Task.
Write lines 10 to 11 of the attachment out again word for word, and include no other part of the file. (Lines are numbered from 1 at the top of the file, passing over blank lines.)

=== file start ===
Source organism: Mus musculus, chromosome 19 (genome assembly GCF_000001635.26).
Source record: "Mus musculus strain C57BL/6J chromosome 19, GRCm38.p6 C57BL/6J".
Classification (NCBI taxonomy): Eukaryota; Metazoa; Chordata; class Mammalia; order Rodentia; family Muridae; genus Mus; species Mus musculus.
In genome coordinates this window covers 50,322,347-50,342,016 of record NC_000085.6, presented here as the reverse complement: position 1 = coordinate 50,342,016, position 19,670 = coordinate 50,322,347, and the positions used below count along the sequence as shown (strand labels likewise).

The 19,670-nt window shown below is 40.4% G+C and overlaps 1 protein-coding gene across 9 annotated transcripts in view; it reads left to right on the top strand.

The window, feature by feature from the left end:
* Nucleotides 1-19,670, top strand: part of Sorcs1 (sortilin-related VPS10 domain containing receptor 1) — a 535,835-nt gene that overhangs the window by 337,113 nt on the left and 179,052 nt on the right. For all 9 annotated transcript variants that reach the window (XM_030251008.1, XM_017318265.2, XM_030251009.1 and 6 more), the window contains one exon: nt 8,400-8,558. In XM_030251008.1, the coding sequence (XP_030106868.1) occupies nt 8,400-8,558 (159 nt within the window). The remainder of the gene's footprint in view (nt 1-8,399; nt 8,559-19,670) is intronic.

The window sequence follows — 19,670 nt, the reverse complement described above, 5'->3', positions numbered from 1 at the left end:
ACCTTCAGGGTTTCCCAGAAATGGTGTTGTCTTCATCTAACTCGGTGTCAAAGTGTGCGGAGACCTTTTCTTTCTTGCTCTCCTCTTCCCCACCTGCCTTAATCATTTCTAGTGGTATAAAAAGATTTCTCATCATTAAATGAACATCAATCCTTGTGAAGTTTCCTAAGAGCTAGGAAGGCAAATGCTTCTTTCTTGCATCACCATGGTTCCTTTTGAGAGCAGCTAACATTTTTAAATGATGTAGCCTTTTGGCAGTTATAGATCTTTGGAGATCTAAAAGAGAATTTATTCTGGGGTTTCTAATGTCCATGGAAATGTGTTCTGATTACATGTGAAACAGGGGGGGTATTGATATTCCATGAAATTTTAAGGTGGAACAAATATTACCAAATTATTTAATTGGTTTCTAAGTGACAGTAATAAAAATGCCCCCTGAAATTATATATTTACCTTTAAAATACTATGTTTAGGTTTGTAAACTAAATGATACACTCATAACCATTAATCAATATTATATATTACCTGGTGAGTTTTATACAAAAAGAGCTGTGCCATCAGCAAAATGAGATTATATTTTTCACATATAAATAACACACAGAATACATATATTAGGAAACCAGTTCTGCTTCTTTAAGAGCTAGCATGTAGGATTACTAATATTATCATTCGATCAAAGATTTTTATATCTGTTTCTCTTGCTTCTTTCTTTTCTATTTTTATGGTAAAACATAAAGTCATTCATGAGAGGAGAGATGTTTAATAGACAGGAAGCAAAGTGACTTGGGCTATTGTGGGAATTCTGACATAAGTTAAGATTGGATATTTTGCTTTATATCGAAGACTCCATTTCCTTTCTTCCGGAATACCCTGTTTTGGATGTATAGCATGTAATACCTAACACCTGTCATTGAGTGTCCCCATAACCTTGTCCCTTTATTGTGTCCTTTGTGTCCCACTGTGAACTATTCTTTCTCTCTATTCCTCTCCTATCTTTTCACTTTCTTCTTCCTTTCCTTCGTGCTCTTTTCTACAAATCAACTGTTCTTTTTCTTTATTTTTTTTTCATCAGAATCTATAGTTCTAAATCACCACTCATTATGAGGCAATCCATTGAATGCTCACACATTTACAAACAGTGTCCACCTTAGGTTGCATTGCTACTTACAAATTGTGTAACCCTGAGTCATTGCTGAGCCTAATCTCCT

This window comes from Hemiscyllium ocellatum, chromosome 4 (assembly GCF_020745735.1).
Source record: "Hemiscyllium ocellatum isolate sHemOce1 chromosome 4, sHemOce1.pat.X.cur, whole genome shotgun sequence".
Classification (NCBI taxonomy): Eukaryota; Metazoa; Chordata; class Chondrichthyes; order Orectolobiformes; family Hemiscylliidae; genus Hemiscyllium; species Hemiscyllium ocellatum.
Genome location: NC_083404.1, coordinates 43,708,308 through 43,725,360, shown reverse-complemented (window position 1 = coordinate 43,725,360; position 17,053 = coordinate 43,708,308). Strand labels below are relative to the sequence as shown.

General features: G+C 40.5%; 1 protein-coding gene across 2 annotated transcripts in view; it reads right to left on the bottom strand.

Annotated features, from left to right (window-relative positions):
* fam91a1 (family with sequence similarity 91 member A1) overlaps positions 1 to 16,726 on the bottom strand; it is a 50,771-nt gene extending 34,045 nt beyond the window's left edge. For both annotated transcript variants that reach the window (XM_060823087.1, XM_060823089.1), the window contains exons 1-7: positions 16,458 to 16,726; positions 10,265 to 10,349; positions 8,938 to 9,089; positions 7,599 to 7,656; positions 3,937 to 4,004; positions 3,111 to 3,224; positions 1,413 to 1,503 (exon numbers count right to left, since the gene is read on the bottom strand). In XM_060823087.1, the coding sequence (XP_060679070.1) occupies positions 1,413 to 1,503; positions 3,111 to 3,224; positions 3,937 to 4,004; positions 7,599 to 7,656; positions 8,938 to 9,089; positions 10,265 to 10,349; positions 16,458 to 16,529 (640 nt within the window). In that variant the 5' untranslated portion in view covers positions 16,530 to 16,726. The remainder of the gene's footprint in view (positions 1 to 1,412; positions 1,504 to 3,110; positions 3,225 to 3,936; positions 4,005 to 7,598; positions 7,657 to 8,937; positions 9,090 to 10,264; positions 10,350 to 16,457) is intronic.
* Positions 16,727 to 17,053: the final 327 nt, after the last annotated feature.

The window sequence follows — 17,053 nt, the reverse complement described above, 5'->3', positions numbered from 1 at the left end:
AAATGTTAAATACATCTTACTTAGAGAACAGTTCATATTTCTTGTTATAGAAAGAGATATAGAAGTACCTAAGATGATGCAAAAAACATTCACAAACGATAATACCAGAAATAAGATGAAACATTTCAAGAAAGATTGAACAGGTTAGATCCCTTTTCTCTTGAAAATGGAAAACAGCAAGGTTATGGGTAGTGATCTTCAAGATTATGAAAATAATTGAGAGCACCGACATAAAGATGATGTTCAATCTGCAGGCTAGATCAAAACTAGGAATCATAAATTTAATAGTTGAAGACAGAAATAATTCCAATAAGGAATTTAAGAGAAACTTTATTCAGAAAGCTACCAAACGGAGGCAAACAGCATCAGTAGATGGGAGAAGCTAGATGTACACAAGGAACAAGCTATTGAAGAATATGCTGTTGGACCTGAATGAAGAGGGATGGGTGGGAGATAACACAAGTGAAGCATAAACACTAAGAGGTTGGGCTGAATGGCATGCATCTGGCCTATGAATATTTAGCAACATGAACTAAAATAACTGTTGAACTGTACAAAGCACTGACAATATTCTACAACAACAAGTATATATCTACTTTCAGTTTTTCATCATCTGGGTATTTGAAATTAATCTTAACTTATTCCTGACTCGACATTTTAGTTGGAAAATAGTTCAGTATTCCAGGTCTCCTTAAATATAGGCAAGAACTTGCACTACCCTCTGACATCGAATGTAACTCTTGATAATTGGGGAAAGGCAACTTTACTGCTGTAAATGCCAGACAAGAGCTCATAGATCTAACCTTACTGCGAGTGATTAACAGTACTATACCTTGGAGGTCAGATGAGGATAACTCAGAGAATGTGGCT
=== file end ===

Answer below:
This window comes from Hemiscyllium ocellatum, chromosome 4 (assembly GCF_020745735.1).
Source record: "Hemiscyllium ocellatum isolate sHemOce1 chromosome 4, sHemOce1.pat.X.cur, whole genome shotgun sequence".